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Chrisman v. Cornell University

Decided: October 27, 1948.

FRANCIS LEON CHRISMAN, JR., ET ALS., PLAINTIFFS,
v.
CORNELL UNIVERSITY, ET ALS., DEFENDANTS



Civil action.

Freund, J.s.c.

Freund

The plaintiffs, trustees under the last will and testament of Francis Leon Chrisman, filed a petition for advice respecting the division of the residuary estate of the decedent, and the defendants join in the prayer.

The pertinent clause of the will provides:

"6 -- (d) I direct my said trustees, after setting aside the fund provided in the preceding clause of this will, to invest the remainder of my residuary estate and to keep the same invested in good and lawful securities, and pay over the net income arising therefrom to my wife, Carrie L. Chrisman, so long as she shall live, with the provision that in the event of her serious illness or other dire necessity my trustees may use such portion of the principal as they may deem necessary for her support and comfort.

"I further direct that my trustees shall pay from the said trust fund all the expenses of my wife's last illness and funeral.

"Upon the death of my wife, Carrie L. Chrisman, I direct that my residuary estate shall continue to be held in trust by my trustees, to be divided among and paid over to such grandchildren of mine as shall be living at the time of my death, and shall live to attain the age of twenty-five years, each grandchild to receive the income from his or her share after attaining the age of twenty-one years, and the principal when he or she attains the age of twenty-five years.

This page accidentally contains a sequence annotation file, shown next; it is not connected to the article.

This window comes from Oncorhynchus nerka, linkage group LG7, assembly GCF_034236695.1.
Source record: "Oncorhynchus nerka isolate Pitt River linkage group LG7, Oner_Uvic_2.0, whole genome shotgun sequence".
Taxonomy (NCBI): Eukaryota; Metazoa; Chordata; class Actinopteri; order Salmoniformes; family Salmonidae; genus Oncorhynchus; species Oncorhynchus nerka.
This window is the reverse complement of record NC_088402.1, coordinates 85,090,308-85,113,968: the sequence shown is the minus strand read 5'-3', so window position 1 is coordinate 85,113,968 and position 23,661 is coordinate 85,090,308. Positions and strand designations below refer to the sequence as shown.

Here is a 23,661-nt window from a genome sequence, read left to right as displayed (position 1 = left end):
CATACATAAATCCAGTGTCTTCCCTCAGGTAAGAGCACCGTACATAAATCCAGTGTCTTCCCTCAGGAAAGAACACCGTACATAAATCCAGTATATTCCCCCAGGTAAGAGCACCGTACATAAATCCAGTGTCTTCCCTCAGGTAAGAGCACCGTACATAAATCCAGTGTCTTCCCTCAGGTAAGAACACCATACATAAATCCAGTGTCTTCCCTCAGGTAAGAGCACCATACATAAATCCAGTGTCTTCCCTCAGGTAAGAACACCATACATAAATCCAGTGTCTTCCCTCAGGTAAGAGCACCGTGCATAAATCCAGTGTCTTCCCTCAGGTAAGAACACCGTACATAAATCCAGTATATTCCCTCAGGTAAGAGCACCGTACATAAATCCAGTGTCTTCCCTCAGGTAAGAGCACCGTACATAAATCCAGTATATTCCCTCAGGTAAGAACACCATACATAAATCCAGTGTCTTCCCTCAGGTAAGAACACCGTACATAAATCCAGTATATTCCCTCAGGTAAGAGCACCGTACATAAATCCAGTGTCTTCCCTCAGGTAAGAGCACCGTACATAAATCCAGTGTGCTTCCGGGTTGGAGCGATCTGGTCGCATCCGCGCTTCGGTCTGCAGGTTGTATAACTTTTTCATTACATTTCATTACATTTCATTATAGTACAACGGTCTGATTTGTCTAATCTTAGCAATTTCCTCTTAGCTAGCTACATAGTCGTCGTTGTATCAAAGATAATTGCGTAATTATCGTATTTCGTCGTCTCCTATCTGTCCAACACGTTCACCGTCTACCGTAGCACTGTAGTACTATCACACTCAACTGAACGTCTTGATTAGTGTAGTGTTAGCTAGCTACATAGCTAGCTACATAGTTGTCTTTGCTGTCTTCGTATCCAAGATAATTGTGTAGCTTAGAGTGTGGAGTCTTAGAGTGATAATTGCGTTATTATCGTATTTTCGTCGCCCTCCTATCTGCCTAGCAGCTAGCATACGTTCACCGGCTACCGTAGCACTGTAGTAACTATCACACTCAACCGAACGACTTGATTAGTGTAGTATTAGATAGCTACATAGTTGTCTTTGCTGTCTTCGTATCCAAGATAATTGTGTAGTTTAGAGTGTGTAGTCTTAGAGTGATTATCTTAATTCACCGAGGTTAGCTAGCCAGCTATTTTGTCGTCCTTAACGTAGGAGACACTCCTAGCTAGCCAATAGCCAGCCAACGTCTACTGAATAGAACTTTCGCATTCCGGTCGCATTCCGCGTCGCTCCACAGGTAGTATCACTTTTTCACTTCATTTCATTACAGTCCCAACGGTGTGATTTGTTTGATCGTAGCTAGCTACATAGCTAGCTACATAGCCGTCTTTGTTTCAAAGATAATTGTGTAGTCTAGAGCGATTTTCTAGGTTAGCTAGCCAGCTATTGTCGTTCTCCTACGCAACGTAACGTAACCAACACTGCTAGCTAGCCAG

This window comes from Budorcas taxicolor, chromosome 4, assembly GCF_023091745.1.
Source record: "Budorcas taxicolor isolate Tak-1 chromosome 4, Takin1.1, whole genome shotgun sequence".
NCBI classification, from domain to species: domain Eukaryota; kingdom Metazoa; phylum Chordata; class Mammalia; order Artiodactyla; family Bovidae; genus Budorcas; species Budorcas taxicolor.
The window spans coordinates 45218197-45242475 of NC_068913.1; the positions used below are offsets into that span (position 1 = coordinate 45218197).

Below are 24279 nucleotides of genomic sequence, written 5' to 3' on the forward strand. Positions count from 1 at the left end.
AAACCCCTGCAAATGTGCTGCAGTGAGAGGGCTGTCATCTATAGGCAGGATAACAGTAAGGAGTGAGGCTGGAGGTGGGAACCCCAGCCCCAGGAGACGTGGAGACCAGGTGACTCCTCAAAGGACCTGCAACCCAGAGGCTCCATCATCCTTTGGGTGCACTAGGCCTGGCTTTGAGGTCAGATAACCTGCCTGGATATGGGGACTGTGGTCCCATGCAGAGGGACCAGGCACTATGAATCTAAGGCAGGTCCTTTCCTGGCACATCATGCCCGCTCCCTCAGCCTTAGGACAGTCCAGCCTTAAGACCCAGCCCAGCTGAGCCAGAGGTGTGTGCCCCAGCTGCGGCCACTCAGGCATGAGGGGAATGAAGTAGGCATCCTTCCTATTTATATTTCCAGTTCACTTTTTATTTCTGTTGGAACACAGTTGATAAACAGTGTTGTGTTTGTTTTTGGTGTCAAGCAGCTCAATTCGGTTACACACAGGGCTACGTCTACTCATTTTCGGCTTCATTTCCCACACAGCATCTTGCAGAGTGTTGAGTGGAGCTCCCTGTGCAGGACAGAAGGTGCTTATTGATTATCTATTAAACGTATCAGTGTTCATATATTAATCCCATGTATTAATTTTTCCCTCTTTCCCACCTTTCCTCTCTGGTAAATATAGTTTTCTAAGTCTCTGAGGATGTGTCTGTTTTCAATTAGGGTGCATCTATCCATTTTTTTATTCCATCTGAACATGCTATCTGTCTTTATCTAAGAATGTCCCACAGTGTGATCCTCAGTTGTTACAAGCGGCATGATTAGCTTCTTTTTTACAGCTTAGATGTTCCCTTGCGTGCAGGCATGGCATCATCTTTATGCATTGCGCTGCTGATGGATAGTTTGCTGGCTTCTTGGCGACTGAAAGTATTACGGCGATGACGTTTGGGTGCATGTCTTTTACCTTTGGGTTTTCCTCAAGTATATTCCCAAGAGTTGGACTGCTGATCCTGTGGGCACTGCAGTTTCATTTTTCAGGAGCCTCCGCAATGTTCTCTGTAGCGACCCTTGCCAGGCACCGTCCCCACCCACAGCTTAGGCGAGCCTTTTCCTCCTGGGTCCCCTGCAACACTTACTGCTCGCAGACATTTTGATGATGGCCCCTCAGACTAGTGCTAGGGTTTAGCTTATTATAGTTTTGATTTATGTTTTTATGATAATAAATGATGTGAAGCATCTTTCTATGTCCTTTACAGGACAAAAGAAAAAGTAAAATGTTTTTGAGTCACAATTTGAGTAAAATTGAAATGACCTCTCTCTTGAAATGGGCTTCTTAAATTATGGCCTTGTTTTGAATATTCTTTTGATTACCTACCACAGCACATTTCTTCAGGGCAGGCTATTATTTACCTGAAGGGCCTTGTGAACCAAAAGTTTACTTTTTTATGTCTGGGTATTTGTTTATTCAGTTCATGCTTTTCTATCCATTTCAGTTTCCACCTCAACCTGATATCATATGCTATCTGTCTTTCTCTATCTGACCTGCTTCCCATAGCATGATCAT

"In the event of the death of any of my grandchildren surviving me before attaining the age of twenty-five years, the share of such deceased grandchild shall be divided among the surviving grandchildren.

"If there are no grandchildren surviving me then I give, devise and bequeath my residuary estate, after the death of my wife to the Trustees of Cornell University, Ithaca, New York, absolutely."

The testator died on August 12, 1934 and his wife on November 25, 1940. At his death there were three grandchildren living. Subsequent to his death, a fourth grandchild was born, so that there were four grandchildren living at the time of the death of testator's widow. The question upon which advice is sought is whether the residuary estate should be divided among the three who were living at the death of the testator or among the four grandchildren living at the death of Mrs. Chrisman, when the division of the residuary estate was directed to take place.

Evidently the will is that of an intelligent man of substantial means and drawn by counsel. Subsequent to its execution it was examined, reviewed and altered by two codicils. It contains carefully considered trust provisions for the benefit of his

widow, grandchildren and contingent beneficiaries. It contains bequests to charitable, religious and educational institutions for worthy and highly commendable purposes. It bears all the earmarks of a will of a fine cultured gentleman who had given thoughtful ...


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